Nuclear Merchant Ships
1961-1964 - Ministry of Transport
The Admiralty pioneered the work on nuclear merchant ships, and when it was under its control there was a sense of urgency about it. By 1961 the United Kingdom Atomic Energy Authority and the Ministry of Transport were mainly involved and the sense of urgency seemed to have gone. The Admiralty would like to see a nuclear powered Fleet tanker. The trouble with the first vessel is that she would be uneconomic, and that is a very good reason why she should wear the White Ensign, and a Fleet tanker seemed an ideal prototype for a study vital for the future of our shipping industry, which meant so much to the defense and trade of the UK.
The decision was made in 1961 to make a fresh start, because, apparently, no great progress had been made. In November, 1961, the Government decided to set up a working group on marine reactor research which had to report to both the Minister of Science and the Minister of Transport. The group was given £3 million of public money and asked to search for an "economically promising design". Bringing in the British Shipbuilding Research Association and the Atomic Energy Authority under the chairmanship of Sir James Dunnett, they were now described as a joint project team. Not long after they had been set up they formed another committee, the Technical Advisory Panel, under the leadership of Professor Diamond. Between them, they went through the whole procedure again, and, in the end, examined five reactors. One was the Vulcain, a joint effort by Belgium and Britain, an Atomic Energy Authority reactor; the second was the integral boiling reactor, another Atomic Energy Authority reactor. There were three designs coming in from industry, from Mitchell's, Vickers, and Babcock's. Recommendations were made then to the Minister by the Working Group under the new chairmanship of Sir Thomas Padmore.
It was then decided that there should be set up a special arrangement by which the Government would make a grant of £3 million, which was to cover three years' research into this question. It was expected that the £3 million would be used up by the end of December 1963. The Government's policy was to pursue a vigorous program of research aimed at a reactor system which was economically attractive to a wide range of shipping. This program would cost about £3 million spread over about three years and was being carried out by the Atomic Energy Authority in conjunction with the nuclear industry. Its scope was determined by a high level Working Group on which shipowners and Shipbuilders were represented.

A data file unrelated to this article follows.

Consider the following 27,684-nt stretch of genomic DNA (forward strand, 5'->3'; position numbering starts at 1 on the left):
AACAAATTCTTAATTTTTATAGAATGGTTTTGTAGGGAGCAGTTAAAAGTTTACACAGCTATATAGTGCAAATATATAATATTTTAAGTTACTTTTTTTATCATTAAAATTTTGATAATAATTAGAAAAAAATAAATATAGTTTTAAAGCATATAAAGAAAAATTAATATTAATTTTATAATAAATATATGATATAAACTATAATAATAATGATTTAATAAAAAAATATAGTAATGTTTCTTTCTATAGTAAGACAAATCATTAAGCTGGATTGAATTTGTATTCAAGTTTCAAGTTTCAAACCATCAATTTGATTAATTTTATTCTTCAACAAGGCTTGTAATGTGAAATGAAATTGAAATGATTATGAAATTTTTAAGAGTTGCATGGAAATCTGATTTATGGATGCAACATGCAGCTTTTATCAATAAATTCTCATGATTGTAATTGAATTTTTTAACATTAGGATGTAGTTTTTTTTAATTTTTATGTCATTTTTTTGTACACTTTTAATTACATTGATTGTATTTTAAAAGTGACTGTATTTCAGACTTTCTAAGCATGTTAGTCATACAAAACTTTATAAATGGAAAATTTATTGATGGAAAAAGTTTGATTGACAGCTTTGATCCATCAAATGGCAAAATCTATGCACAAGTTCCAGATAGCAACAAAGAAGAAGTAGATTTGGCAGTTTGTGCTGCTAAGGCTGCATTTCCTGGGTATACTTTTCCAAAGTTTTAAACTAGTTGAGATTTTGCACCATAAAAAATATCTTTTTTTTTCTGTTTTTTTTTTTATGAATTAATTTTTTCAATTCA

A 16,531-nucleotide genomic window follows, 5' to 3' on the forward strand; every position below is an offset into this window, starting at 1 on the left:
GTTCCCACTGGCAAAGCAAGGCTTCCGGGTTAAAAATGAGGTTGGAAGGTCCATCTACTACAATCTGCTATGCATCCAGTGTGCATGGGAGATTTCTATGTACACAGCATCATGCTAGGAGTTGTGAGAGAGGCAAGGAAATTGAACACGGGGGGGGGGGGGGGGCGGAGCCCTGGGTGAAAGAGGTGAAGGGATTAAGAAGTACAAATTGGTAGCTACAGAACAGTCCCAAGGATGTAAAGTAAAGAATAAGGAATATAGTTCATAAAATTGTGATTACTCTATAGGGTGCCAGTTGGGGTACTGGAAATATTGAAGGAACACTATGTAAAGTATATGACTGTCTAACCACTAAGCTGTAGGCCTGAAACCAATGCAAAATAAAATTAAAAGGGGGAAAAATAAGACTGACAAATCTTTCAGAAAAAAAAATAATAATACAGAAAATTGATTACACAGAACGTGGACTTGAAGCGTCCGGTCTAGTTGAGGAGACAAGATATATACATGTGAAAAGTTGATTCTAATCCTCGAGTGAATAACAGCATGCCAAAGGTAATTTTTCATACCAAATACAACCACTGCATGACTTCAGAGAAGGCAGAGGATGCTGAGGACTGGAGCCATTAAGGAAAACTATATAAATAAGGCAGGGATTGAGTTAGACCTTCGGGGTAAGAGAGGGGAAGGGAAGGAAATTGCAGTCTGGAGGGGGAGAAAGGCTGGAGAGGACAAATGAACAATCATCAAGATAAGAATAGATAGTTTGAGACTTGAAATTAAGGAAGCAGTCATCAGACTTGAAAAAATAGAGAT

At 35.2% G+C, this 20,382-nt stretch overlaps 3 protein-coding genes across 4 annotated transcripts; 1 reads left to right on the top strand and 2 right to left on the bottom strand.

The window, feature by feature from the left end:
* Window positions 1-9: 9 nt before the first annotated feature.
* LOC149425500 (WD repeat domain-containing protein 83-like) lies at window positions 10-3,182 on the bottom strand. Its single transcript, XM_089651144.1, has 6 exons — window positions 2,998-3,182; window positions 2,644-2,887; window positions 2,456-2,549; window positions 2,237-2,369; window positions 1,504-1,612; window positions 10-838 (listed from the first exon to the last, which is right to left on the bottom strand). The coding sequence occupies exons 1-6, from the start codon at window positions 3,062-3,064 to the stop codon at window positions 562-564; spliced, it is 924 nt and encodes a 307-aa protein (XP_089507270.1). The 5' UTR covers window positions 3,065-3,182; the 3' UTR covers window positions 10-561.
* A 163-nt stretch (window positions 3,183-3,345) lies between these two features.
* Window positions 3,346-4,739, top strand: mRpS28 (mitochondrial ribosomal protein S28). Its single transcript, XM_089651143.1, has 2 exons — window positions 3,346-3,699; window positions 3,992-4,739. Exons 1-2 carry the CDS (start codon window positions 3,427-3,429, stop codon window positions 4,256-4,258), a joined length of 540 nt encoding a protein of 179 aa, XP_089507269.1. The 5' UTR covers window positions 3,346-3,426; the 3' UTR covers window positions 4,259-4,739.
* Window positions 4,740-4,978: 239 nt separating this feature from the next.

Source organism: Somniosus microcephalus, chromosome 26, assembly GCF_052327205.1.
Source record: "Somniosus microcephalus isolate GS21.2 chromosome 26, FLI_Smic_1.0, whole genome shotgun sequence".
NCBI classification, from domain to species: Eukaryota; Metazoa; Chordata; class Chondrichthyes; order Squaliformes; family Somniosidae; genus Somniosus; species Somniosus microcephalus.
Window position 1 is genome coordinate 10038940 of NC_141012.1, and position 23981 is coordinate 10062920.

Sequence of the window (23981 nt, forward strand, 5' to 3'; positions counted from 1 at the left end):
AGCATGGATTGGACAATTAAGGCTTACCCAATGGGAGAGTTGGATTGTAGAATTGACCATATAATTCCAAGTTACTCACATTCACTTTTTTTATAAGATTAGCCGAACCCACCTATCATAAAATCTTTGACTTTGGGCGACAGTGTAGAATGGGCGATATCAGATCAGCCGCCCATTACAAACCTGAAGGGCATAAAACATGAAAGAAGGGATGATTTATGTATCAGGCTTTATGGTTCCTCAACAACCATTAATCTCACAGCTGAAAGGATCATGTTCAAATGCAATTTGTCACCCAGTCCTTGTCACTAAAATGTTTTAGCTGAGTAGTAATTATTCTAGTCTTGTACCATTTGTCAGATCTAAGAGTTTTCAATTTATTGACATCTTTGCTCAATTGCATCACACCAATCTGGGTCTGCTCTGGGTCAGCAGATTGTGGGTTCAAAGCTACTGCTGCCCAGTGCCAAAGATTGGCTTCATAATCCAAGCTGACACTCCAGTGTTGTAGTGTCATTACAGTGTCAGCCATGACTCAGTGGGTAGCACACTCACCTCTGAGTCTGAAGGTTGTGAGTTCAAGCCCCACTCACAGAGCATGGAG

On 16 May 1962 an agreement between the Atomic Energy Authority and a consortium of Belgian companies was initiated to develop an advanced version of the pressurised water reactor which showed promise for marine propulsion. The UK was co-operating in the studies which were being made by the European Nuclear Energy Agency of the possibility of constructing and operating a nuclear merchant ship on an international basis.
A nuclear ship design team had been established by the Atomic Energy Authority in conjunction with the British Ship Research Association and other interested organisations. This team was working on the design, safety and operating problems of nuclear ships of various types. The principal systems being studied were the steam-cooled and steam-generating heavy water reactors and advanced designs of pressurised water and boiling water reactors. Contracts for design study work had been negotiated with the Nuclear Power Group, the United Power Company, Rolls Royce and Babcock and Wilcox. Work was also in progress on reactor physics, engineering development, fuel element technology and reactor materials in support of the marine reactor systems.
In reply to a Question put by the Member for Edmonton (Mr. Albu) on 5th December, 1962, the Minister of Transport said: ‘Although the research programme is going well, the stage has not yet been reached of deciding whether to have a prototype nuclear ship built."—[OFFICIAL REPORT, 5th December, 1962; Vol. 668, c. 180.]’ Ten weeks later came the first optimistic statement by the Government. On 31 January 1963 the Civil Lord of the Admiralty Mr. C. Ian Orr-Ewing stated that "The implications of building a nuclear-propelled Fleet replenishment tanker have been considered but have not been followed up because of the increased cost, the additional time to build and the small military advantage. The new replenishment tankers about to be ordered will have conventional steam propulsion."